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Looking Backward From 2000 to 1887 Edward Bellamy

Chapter 15

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"However earnestly a man may long for leisure for purposes of study or meditation," I remarked, "he cannot get out of the harness, if I understand you rightly, except in these two ways you have mentioned. He must either by literary, artistic, or inventive productiveness indemnify the nation for the loss of his services, or must get a sufficient number of other people to contribute to such an indemnity."

"It is most certain," replied Dr. Leete, "that no able-bodied man nowadays can evade his share of work and live on the toil of others, whether he calls himself by the fine name of student or confesses to being simply lazy. At the same time our system is elastic enough to give free play to every instinct of human nature which does not aim at dominating others or living on the fruit of others' labor. There is not only the remission by indemnification but the remission by abnegation. Any man in his thirty-third year, his term of service being then half done, can obtain an honorable discharge from the army, provided he accepts for the rest of his life one half the rate of maintenance other citizens receive. It is quite possible to live on this amount, though one must forego the luxuries and elegancies of life, with some, perhaps, of its comforts."

When the ladies retired that evening, Edith brought me a book and said:

"If you should be wakeful to-night, Mr. West, you might be interested in looking over this story by Berrian. It is considered his masterpiece, and will at least give you an idea what the stories nowadays are like."

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I sat up in my room that night reading "Penthesilia" till it grew gray in the east, and did not lay it down till I had finished it. And yet let no admirer of the great romancer of the twentieth century resent my saying that at the first reading what most impressed me was not so much what was in the book as what was left out of it. The story-writers of my day would have deemed the making of bricks without straw a light task compared with the construction of a romance from which should be excluded all effects drawn from the contrasts of wealth and poverty, education and ignorance, coarseness and refinement, high and low, all motives drawn from social pride and ambition, the desire of being richer or the fear of being poorer, together with sordid anxieties of any sort for one's self or others; a romance in which there should, indeed, be love galore, but love unfretted by artificial barriers created by differences of station or possessions, owning no other law but that of the heart. The reading of "Penthesilia" was of more value than almost any amount of explanation would have been in giving me something like a general impression of the social aspect of the twentieth century. The information Dr. Leete had imparted was indeed extensive as to facts, but they had affected my mind as so many separate impressions, which I had as yet succeeded but imperfectly in making cohere. Berrian put them together for me in a picture.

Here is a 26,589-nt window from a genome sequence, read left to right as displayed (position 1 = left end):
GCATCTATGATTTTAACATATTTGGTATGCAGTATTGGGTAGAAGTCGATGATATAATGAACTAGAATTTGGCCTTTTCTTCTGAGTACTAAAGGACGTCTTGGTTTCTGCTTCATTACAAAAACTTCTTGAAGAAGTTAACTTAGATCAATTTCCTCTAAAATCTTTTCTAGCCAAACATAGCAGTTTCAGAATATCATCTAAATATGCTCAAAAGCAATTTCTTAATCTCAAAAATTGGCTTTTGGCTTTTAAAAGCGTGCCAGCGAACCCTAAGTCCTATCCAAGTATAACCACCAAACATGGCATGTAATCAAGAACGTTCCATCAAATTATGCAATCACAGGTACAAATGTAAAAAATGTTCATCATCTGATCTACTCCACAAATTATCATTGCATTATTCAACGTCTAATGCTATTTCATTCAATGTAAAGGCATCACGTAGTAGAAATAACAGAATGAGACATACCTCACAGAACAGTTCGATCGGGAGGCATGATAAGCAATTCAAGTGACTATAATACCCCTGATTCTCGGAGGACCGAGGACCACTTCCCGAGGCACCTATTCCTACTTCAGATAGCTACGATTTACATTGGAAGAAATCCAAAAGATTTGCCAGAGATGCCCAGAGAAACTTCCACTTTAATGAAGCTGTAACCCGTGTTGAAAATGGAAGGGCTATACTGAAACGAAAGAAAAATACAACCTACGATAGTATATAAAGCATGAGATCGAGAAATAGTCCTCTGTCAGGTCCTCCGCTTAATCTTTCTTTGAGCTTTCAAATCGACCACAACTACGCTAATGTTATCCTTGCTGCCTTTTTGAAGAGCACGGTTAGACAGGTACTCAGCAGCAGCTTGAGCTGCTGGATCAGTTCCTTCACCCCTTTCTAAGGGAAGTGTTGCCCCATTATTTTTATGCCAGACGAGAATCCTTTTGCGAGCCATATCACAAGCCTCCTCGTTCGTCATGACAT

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Looking Backward From 2000 to 1887
Edward Bellamy

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